Jane Fonda has No Apologies

In 1972, Jane Fonda was at the height of her fame, a movie star and icon in her own right, out of the shadow of her famous father.

That’s when she decided to use her fame to oppose the war in Vietnam. Jane Fonda took to the streets here at home to let her views against the war be known. But she didn’t stop there.

She took her show on the road: to the enemy. During her stay as a guest of the North Vietnamese government, she climbed atop an enemy gun used to shoot down American airplanes.

She broadcast messages on Radio Hanoi, telling American pilots to disobey orders and stop their bombing runs. And she betrayed American POWs, who covertly identified themselves to her, only to see her tell the enemy that they had tried to communicate with her.

She now says that her trip to North Vietnam was a large lapse in judgment.

But she doesn’t regret the radio broadcasts or taking her opposition to the war to American soldiers in harm’s way.

And that’s precisely the problem. Jane Fonda has a new book out, and soon, a new movie. Her so-called “apologies,” coming 30 years after the war, now ring hollow and opportunistic. She just doesn’t get it: She sided with the enemy. She endangered the lives of American soldiers.

And she betrayed her country.

Which is why a Vietnam Veteran, Michael Smith, spit on her this week in Kansas city. I am not condoning what Mr. Smith did. But I certainly understand the anger that led to his action.

She jeopardized his life and the lives of his buddies. She gave huge propaganda value to the enemy. And she turned her back on her country.

Those who fought for this country have no respect for her, and I can’t blame them.
Her half-hearted apology was not a request for forgiveness. And that tells me that her character hasn’t changed one bit.

4 thoughts on “Jane Fonda has No Apologies

  1. Lets judge Jane Fonda’s actions fairly, i.e. not by our current standards of relativism where, under the right circumsatances, anything is OK. We need to judge her actions by 1972 standards of conduct. We were a war-weary country and angry at our government. We saw no point to the war. So what did Jane do? As a U.S. citizen empowered by her popularity and wealth, she did not merely exercise her American right to free speech, she physically went to the enemy and demonstrated her support–even to the point of doing direct actions that she knew would endanger individual US persons, i.e. the POWs. By the standards of the time, and by the standards of conduct throughout US history on which she could draw for guidance, she had to have known that her actions were TREASONOUS. Imagine if she had done the same with Hitler. I recall a certain British royalty who merely had wavering feelings toward the Nazis and was forever condemned. So lets be fair and judge Jane by the standards of her time and the perspective that she had available to her. If we do so we still find her guilty. Guilty then, guilty now, guilty in the eyes of history. And sometimes, even in America, one is held responsible for ones actions. Guilty.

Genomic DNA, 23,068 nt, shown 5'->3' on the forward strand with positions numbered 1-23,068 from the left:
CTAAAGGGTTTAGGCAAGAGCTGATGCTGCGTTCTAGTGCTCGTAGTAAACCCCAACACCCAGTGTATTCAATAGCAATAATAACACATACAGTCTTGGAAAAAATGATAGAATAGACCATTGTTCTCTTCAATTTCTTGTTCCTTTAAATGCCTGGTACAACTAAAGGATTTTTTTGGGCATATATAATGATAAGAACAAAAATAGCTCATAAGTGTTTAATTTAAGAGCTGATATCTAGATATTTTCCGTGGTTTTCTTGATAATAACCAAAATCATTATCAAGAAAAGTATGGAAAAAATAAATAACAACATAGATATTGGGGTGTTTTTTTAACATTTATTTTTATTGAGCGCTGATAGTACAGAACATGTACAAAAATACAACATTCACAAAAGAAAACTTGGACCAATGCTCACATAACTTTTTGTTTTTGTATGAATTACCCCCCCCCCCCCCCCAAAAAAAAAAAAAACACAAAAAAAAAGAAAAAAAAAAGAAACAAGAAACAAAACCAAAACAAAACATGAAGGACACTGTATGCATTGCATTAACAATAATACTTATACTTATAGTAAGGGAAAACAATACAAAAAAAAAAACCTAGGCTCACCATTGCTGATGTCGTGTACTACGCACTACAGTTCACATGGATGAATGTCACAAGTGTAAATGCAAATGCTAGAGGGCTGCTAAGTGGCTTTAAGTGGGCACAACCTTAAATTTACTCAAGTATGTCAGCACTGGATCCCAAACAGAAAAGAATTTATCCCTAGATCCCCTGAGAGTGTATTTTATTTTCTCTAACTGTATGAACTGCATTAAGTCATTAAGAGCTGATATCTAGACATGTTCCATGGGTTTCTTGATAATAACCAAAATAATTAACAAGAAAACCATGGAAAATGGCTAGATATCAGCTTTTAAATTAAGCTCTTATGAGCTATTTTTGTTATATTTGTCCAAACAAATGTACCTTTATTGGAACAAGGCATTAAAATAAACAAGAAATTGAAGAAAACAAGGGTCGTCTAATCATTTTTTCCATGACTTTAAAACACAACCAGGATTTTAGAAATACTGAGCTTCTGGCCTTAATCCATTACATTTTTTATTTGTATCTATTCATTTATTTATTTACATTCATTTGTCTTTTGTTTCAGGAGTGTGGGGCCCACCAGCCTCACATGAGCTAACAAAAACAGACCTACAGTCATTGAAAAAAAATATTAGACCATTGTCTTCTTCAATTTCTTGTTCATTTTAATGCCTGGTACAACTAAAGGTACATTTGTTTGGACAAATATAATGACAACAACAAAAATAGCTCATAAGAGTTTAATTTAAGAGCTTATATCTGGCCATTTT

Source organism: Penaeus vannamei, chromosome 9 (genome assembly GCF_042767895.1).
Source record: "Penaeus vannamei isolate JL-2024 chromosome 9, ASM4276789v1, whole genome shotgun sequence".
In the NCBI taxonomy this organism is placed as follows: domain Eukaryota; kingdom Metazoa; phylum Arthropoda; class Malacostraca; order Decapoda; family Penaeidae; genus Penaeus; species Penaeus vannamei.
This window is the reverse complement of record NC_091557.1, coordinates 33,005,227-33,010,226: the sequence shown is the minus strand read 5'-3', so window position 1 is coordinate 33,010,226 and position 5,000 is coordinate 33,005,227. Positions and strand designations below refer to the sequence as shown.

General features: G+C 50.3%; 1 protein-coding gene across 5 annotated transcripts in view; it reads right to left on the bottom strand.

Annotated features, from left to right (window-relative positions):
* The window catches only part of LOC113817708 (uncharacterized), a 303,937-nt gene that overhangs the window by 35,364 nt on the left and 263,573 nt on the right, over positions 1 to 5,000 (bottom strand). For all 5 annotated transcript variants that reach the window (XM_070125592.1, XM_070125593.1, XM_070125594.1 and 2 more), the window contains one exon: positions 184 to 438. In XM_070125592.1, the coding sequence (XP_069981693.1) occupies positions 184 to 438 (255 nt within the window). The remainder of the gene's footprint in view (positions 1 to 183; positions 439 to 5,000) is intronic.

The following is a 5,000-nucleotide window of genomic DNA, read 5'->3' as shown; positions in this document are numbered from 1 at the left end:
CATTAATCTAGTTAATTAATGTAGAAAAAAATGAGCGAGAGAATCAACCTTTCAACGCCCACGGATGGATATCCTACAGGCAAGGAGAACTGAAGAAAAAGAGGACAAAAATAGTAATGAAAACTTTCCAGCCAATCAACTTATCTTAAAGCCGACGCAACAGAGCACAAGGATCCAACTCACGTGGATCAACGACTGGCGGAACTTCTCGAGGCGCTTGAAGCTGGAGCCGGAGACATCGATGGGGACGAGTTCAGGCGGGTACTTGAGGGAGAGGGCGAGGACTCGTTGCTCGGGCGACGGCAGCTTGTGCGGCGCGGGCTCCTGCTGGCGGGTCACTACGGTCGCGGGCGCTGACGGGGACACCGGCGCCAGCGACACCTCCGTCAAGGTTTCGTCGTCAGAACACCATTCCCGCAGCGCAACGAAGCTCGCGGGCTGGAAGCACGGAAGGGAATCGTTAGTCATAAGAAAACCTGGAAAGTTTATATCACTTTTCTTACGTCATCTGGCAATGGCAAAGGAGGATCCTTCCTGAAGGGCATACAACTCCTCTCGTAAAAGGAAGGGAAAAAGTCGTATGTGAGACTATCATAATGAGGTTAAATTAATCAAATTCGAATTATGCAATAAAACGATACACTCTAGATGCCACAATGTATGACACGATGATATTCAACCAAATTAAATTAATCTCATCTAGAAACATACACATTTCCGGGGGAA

2. Jane Fonda is a very attractive woman and a pretty good actrice . Problem is, she is a traitor. I’m sure what I have to say will mean nothing to her. Going to the enemy, —– I have a hard time with this. When the time comes and you are laying on your death bed remember me. I am the guy you shit on. I wish you a peacefull death, just remember the guys you shit on. And know they know who and what you are

    Rest in Peace

    • At least she isn’t a soulless murderer.
      She was protesting against a war that couldn’t be won, that was being fought for no good reason. A bit like Iraq.
      Come on!!! Do you really believe what Bush tells you.
      Are you all that dumb?
      Idiot!!

  3. I can’t believe that 35 years later there is still some people thinking that Jane Fonda was a traitor. It’s absurd to talk about Hitler, the vietnamese didn’t invade any country, they were fighting to be free in their own country.
    The war killed dozen of thousands of poor US soldiers ( and many more vietnamese ) and the war was not legitimate, just like Irak invasion now is not legitimate, too.
    Jane did the right thing, really. America finally lost the war, as the US always do when they do a war for unlegitimate reasons.

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